The Offbeat Groom: Steve, Commercial Litigation (and Tribesdude)
His offbeat partner: Kimberly, Recent Masters in Social Work Graduate
Date and location of wedding: Spirit of Ethan Allen III, Burlington, VT — 06/08/2014
Our offbeat wedding at a glance: We met as sports bloggers for competing sites, so the colors and decorations focused on the teams that we love. We also invited a few fellow bloggers and posed with site-related merchandise, which was the first time we had met them in person despite working together and being friends for seven years. We paid for the wedding ourselves, so we were extremely budget-conscious. We kept everything small and simple, with just a few dozen friends and family.
We spent some time on DIY projects, and the DIY cupcake wrapper flowers seemed like a strange idea at first, but they turned out extraordinarily well. We made the programs, centerpieces, and table cards ourselves, spending hours at copy shops to get everything finished the week of the wedding.
Tell us about the ceremony:
Kimberly and her father walked down an aisle lined with soccer scarves from our favorite teams. Every major American city has their own specialized United States scarf, so we borrowed one for Burlington to go with ours from Tampa. We had a brief introduction from our officiant (Kimberly's brother-in-law, who became a Justice of the Peace for a day). We wrote our own vows (which included references to Doctor Who, Hitchhiker's Guide to the Galaxy, and the phrase “I'll love you until you cheer for Manchester United or the Boston Bruins.”
Neither of us are big on religion or tradition, so our officiant read out of a collection of H.P. Lovecraft. Instead of a wine box, we went with a whisky box with a bottle of Cabin Fever, a maple syrup-flavored whisky.
Our biggest challenge:
The logistics of planning a wedding from 1,500 miles away were exhausting (The wedding, and her family, were all in Vermont, while we live in Florida). I wrote quite a bit on the Offbeat Bride Tribe about the trials and tribulations of selecting vendors and getting things planned. Also, dealing with the expectations and opinions of others without moving away from something that was genuinely us was actually a growth moment for the two of us.
Additionally, when you're a couple that base their lives around work, bar trivia, drag queen bingo, and sports, it's incredibly difficult to pull off a wedding that represents your interests without it looking like a ten-year-old's birthday party. When we discussed a new idea or decoration, we would talk it out, then let it simmer for a few days. Afterward, we'd give it a Yay or Nay, and if it didn't work, we discussed alternatives. This was especially important because our families are not sports-oriented, and we wanted to balance being true to ourselves without alienating our families.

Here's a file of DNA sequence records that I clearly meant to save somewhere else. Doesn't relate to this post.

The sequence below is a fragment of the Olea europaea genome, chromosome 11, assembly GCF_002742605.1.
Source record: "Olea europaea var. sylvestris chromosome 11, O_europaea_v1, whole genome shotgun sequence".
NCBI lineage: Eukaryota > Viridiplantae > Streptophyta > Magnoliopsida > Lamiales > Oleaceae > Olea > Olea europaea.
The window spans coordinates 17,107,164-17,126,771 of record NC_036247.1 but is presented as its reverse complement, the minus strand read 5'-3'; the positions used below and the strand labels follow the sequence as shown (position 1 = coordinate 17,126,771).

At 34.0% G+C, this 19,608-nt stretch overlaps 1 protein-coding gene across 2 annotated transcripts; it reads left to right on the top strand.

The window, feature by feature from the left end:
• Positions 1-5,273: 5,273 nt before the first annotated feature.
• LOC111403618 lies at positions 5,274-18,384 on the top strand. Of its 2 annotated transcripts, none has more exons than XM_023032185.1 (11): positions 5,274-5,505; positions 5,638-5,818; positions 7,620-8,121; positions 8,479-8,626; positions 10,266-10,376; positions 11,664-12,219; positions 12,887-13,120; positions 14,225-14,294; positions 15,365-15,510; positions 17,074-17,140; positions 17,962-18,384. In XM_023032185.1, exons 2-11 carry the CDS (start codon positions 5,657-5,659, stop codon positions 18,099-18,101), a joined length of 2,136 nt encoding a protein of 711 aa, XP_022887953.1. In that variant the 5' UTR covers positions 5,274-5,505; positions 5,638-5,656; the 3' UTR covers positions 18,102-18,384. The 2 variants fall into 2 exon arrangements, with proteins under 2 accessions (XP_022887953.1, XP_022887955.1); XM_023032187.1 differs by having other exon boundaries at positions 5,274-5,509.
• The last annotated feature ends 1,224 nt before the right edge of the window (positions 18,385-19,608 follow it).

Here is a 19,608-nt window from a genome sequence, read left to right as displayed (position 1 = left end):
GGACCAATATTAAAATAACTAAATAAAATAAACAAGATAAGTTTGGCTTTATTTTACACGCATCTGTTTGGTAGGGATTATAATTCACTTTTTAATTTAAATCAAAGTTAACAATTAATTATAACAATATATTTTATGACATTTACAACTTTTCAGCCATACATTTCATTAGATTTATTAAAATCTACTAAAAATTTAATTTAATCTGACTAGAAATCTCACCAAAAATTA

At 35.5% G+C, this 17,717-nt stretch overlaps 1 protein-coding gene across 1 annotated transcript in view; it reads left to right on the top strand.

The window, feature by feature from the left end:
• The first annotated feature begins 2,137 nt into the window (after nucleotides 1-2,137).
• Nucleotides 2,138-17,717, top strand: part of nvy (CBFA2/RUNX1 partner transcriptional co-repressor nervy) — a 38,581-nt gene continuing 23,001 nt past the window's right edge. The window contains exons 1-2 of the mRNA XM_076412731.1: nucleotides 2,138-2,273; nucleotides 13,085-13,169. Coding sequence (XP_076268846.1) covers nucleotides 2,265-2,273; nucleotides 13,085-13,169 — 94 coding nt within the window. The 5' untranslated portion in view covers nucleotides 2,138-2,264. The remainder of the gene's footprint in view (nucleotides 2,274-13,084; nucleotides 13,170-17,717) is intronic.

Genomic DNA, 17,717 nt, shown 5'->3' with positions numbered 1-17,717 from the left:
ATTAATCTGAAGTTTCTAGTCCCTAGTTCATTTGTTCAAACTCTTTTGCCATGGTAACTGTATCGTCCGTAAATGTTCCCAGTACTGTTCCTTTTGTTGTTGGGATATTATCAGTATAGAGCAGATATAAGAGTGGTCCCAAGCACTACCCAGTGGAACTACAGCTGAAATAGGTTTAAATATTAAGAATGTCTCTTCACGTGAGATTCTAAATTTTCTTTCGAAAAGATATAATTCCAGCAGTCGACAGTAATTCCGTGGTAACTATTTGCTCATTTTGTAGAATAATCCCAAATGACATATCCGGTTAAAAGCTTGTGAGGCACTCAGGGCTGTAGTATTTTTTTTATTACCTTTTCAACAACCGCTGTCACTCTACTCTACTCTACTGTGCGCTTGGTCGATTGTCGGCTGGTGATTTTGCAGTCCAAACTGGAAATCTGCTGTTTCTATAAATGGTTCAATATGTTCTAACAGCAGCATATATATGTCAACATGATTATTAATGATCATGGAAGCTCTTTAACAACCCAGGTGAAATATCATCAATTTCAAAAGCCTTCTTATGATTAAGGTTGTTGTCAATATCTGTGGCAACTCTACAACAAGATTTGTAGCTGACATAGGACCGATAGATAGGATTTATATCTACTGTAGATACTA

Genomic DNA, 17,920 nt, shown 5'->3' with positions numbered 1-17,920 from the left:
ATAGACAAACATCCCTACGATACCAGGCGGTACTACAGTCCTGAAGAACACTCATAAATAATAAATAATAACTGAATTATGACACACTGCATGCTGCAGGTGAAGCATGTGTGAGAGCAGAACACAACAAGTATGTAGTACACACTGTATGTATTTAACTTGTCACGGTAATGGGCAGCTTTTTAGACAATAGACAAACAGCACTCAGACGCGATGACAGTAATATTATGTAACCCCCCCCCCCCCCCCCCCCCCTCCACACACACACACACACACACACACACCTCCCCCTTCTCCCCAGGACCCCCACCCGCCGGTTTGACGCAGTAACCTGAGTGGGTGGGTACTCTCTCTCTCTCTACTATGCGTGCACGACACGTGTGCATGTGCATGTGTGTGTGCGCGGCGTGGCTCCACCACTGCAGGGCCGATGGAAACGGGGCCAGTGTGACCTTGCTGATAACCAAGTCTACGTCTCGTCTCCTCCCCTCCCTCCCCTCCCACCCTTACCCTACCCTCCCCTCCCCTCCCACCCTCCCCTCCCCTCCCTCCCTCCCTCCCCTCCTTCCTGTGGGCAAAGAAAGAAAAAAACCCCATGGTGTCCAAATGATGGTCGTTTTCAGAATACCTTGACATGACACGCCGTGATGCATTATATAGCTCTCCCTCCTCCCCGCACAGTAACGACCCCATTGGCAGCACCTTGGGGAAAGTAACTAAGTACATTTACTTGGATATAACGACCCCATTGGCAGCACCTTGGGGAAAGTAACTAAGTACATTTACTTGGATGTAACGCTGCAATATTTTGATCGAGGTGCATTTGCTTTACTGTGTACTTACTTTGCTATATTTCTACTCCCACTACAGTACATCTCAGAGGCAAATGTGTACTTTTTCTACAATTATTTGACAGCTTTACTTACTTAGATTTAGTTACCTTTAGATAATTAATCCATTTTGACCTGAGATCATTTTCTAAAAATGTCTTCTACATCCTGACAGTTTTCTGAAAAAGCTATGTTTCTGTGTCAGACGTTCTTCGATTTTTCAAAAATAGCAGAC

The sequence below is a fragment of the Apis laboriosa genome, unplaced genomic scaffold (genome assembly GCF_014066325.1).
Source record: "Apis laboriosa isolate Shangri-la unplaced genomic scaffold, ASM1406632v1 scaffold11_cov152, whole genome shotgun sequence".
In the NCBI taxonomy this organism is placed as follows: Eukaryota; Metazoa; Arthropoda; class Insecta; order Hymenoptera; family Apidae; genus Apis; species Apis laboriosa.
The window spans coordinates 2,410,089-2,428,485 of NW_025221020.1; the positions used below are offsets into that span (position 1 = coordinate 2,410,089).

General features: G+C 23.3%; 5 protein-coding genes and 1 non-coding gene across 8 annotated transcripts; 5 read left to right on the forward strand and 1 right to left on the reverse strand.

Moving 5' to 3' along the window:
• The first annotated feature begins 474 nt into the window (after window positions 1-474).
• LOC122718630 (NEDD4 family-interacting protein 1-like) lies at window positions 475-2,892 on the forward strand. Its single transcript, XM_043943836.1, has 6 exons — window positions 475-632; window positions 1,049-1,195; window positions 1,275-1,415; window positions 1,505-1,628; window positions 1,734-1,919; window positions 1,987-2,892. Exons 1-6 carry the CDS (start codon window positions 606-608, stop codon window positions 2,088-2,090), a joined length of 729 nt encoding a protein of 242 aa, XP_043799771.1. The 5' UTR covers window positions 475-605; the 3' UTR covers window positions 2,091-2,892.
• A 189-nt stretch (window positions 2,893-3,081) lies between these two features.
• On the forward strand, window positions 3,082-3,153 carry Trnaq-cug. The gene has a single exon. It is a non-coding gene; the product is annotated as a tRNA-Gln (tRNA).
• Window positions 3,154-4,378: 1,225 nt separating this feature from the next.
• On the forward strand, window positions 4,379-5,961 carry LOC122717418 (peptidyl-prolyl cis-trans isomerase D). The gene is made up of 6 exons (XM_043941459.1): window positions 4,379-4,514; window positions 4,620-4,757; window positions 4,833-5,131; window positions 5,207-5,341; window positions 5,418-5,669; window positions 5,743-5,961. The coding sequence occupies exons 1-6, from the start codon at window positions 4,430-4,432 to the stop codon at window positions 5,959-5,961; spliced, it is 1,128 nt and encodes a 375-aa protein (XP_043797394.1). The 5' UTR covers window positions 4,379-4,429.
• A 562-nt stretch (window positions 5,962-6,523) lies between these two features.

My favorite moment:
We loved the self-written vows, and we set aside a moment at the start and the end of the reception to be alone. Right after the ceremony, we sat underneath the captain's seat on the boat alone, just us and the photographer. That gave us time to sit and process what happened, have a drink, have some of the food, and it was a built-in time for the photographer to get his dinner as well, without missing a chance for a good shot.
At the end of the night, we had a “Last Dance” song (Kermit's “Rainbow Connection”) and the staff of the boat escorted everyone down to the entrance. Then, while everyone was on shore, we stayed, and had a final dance together (Weezer's cover of “Rainbow Connection”), all by ourselves. That is when we both finally broke down and cried like we were small children. We had kept everything bottled up all day being too busy to enjoy the happiness. That song gave us time to just drink in the emotion, and was a perfect end to the night.
My funniest moment:
Our wedding actually ran ahead of schedule (unheard of, right?!), so our pre-planned Spotify dance music playlist ended early. So, I was reminded by one of our guests that I had promised if his favorite soccer team prevented Liverpool from winning the title, I'd sing their trademark song at the wedding. As a result, we ended up with an impromptu karaoke session of “Glad All Over” by the Dave Clark Five. Then, we started to sing “Sloop John B,” but changed the chorus to “This is the best trip we've ever been on.” The boat's captain heard us singing it, and left his post to come join us for the last verse.
What was the most important lesson you learned from your wedding?
There's actually two big lessons we learned. The first, as Kim says, is “Get your poop in a group.” Our vendors were incredibly thankful that we had a Google Doc for everything. Timelines, guest lists, seating charts, all of which were available at a moment's notice on our phones, tablet, laptop, etc. It made planning so much easier.
Additionally, designate someone to take care of everything at the end of the night. After a full day of an emotional roller coaster, the idea of packing up all the decorations and trudging our way back to our hotel room was agonizing. Add in the rented wingtips and the shoes that may not have been fully broken in yet, and your feet may feel like they're falling off by the time you're trying to figure out whether or not you remembered to get the card box.
Care to share a few vendor/shopping links?
- Dress: Needleman's Bridal
- Cupcakes: New Moon
- Sound System: Buch Spieler
- Photographer: Portrait Gallery
- Venue: Spirit of Ethan Allen III
Enough talk — show me the wedding porn!